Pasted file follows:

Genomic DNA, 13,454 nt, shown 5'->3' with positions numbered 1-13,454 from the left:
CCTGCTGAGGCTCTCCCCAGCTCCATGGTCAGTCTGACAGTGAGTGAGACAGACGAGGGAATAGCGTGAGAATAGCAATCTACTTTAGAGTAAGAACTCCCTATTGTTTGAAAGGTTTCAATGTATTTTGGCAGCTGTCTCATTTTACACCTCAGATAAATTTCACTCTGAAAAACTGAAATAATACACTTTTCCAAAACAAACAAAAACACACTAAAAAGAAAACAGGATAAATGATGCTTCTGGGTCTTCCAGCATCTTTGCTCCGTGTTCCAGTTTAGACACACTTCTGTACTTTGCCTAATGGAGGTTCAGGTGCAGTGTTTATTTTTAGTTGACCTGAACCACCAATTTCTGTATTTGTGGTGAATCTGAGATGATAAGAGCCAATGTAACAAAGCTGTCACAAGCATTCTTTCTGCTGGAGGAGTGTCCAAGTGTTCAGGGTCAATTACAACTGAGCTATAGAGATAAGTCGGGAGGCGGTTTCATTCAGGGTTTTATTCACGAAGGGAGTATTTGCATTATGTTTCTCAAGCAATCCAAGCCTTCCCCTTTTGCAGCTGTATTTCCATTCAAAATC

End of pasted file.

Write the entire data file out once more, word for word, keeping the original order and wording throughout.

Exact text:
Genomic DNA, 13,454 nt, shown 5'->3' with positions numbered 1-13,454 from the left:
CCTGCTGAGGCTCTCCCCAGCTCCATGGTCAGTCTGACAGTGAGTGAGACAGACGAGGGAATAGCGTGAGAATAGCAATCTACTTTAGAGTAAGAACTCCCTATTGTTTGAAAGGTTTCAATGTATTTTGGCAGCTGTCTCATTTTACACCTCAGATAAATTTCACTCTGAAAAACTGAAATAATACACTTTTCCAAAACAAACAAAAACACACTAAAAAGAAAACAGGATAAATGATGCTTCTGGGTCTTCCAGCATCTTTGCTCCGTGTTCCAGTTTAGACACACTTCTGTACTTTGCCTAATGGAGGTTCAGGTGCAGTGTTTATTTTTAGTTGACCTGAACCACCAATTTCTGTATTTGTGGTGAATCTGAGATGATAAGAGCCAATGTAACAAAGCTGTCACAAGCATTCTTTCTGCTGGAGGAGTGTCCAAGTGTTCAGGGTCAATTACAACTGAGCTATAGAGATAAGTCGGGAGGCGGTTTCATTCAGGGTTTTATTCACGAAGGGAGTATTTGCATTATGTTTCTCAAGCAATCCAAGCCTTCCCCTTTTGCAGCTGTATTTCCATTCAAAATC